Users Are Boycotting Reddit Amid Controversial Platform Changes

Why are people boycotting Reddit? The popular online discussion platform is preparing to roll out controversial new policies this summer.

Callie (Carlos) Cadorniga - Author

Jun. 12 2023, Updated 8:06 p.m. ET

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Since its launch in 2005, Reddit has seen its fair share of controversies. The online platform has been home to plenty of popular discussion threads, including the ever-entertaining AITA Subreddit where folks discuss moral quandaries as well as threads dedicated to our favorite shows and movies. However, Reddit as a whole has been at the center of several online incidents that have landed it squarely on the side of infamy over its long lifespan.

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Reddit has inadvertently given platforms to several controversial figures, allowing climate change deniers and COVID-19 conspiracy theorists to spread misinformation across the internet. People also use it as an outlet for transphobic, racist, and alt-right rhetoric to which the team at Reddit has been notoriously slow to respond.

Users and moderators are now boycotting Reddit in light of its new policies. Here's what you should know.

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Source: Getty Images
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Why are people boycotting Reddit?

In early June 2023, an official statement in the redditdev subreddit announced a major "API Update" for large scale applications.

The statement says, "As of July 1 [of this year], we will start enforcing rate limits for a free access tier, [which is] available to our current API users." As a part of these new limits, Reddit plans to roll out premium paid access for third-party apps to access "additional capabilities, higher usage limits, and broader usage rights."

According to many moderators, this essentially means Reddit's new policies and pricing will render many third-party apps that use Reddit "permanently inaccessible to users." Unofficial apps that improve the user experience for Reddit are popular among folks who use the platform regularly, but they probably won't survive the new paywalls that Reddit is looking to enforce. As such, many popular subreddits are "going dark" until Reddit addresses the backlash.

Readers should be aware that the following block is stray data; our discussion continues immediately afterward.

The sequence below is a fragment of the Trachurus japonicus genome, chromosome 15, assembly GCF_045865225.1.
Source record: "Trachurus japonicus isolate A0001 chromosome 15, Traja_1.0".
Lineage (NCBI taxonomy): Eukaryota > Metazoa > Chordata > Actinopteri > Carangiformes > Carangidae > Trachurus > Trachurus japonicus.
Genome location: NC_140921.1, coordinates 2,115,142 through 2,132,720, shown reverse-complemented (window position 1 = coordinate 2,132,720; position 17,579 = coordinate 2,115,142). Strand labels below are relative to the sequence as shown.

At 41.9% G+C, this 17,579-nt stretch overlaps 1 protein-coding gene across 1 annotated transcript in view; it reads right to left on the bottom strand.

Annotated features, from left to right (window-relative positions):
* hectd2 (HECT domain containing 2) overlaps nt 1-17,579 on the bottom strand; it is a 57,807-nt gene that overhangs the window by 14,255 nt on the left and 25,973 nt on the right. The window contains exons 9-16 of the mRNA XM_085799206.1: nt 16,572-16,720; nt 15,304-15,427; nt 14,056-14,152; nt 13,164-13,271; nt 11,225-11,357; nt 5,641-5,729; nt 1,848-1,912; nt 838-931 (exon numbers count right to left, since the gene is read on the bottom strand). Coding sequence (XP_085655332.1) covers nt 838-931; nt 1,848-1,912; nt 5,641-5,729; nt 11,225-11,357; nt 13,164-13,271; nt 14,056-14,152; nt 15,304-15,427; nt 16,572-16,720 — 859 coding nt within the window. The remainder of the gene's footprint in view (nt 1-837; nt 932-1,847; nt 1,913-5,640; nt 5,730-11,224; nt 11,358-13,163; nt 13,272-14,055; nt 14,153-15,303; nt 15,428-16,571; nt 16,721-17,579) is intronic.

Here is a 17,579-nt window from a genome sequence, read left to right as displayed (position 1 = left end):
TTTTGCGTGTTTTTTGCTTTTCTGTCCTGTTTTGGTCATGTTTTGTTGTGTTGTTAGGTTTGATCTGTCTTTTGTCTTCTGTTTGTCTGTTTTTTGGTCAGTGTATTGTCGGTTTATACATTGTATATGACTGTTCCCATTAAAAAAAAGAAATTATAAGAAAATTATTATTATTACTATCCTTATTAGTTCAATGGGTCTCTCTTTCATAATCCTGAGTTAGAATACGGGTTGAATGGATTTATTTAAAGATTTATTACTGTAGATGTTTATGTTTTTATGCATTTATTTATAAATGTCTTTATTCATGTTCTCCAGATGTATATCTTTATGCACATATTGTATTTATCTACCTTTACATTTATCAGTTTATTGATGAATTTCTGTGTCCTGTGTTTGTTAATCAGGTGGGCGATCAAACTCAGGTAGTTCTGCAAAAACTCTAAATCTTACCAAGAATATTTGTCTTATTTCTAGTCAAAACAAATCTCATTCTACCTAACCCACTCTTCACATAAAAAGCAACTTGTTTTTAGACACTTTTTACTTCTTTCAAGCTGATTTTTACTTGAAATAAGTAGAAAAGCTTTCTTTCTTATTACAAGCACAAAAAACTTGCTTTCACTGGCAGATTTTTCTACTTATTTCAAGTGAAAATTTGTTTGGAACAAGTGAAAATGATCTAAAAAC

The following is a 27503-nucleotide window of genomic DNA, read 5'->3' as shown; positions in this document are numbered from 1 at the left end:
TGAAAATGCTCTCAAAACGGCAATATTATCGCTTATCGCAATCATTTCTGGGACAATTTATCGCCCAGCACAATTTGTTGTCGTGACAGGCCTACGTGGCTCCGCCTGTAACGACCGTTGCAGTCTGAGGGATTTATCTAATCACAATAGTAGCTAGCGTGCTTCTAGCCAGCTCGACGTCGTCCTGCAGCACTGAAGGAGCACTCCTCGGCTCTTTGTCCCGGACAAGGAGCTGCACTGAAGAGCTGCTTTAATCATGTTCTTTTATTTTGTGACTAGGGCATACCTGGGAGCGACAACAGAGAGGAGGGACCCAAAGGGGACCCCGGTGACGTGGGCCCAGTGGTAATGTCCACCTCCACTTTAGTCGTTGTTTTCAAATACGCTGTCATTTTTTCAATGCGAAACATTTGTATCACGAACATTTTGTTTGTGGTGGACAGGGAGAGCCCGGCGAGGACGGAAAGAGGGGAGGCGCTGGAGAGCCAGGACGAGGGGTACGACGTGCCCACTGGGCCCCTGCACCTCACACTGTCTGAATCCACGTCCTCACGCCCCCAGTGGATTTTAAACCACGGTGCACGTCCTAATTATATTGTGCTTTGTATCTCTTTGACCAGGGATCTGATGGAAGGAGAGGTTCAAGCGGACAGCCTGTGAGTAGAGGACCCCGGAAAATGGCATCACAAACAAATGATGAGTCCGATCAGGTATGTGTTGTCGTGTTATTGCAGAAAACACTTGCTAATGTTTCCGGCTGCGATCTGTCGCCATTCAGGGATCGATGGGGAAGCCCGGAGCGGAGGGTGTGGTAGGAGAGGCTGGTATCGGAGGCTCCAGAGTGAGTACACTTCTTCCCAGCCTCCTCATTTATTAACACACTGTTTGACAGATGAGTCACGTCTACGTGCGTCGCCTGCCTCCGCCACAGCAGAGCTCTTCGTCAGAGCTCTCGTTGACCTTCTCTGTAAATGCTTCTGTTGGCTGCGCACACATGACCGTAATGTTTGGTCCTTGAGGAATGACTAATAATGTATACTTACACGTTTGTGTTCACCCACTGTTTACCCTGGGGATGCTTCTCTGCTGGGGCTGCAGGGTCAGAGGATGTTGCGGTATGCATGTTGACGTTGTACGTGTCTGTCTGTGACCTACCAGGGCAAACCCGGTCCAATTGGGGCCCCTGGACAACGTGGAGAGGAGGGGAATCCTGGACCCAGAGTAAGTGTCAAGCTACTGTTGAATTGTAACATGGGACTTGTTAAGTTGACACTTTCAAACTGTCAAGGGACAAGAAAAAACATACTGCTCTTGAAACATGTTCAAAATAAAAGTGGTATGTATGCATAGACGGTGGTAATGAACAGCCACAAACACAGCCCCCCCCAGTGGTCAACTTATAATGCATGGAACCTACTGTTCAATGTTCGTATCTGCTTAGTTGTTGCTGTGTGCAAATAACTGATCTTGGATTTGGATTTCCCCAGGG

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The Save3rdPartyApps subreddit laid out the plan in full in a post. Starting on June 12, several subreddits participated in a platform-wide blackout. While some plan to return after 48 hours, others will reportedly "go away permanently unless the issue is adequately addressed."

"We do what we do because we love Reddit and we truly believe this change will make it impossible to keep doing what we love," the post reads.

There's a full list of subreddits participating in the boycott.

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We reached out to the team at Reddit, who have since attempted to clarify some aspects of their new API policies and what they mean for third-party apps. They stated that "the vast majority of API users will not have to pay for access" and that "the Reddit Data API is free to use within the published rate limits so long as apps are not monetized."

Nevertheless, the team also seems dedicated to hearing the demands of concerned parties in the wake of their new policies.

"We're in contact with a number of communities to clarify any confusion around our Data API Terms, platform-wide policies, community support resources, and timing for new moderator tools," Reddit told Distractify.

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When will Reddit be back up?

“A significant number of subreddits shifting to private caused some expected stability issues, and we’ve been working on resolving the anticipated issue,” Reddit told NBC News after the site appeared to be down.

So, it looks like the whole protest has created a pretty big fire to put out over at Reddit HQ.

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The trouble for the platform started on June 11. Users who visited the site were greeted with an empty front page that read: “Something went wrong. Just don’t panic.” During this time, Reddit users couldn't see posts or explore the site further.

However, as of June 12, the site if back up and running. In fact, it only took about two hours for the Reddit team to get everything working again.

As for the protests and subreddits itself, there isn't a clear answer as to when we'll see normalcy on Reddit. The general plan was just a 48-hour period, but like most demonstrations, plans can change in real time. Plus, some moderators are already saying that they'll go longer if necessary.

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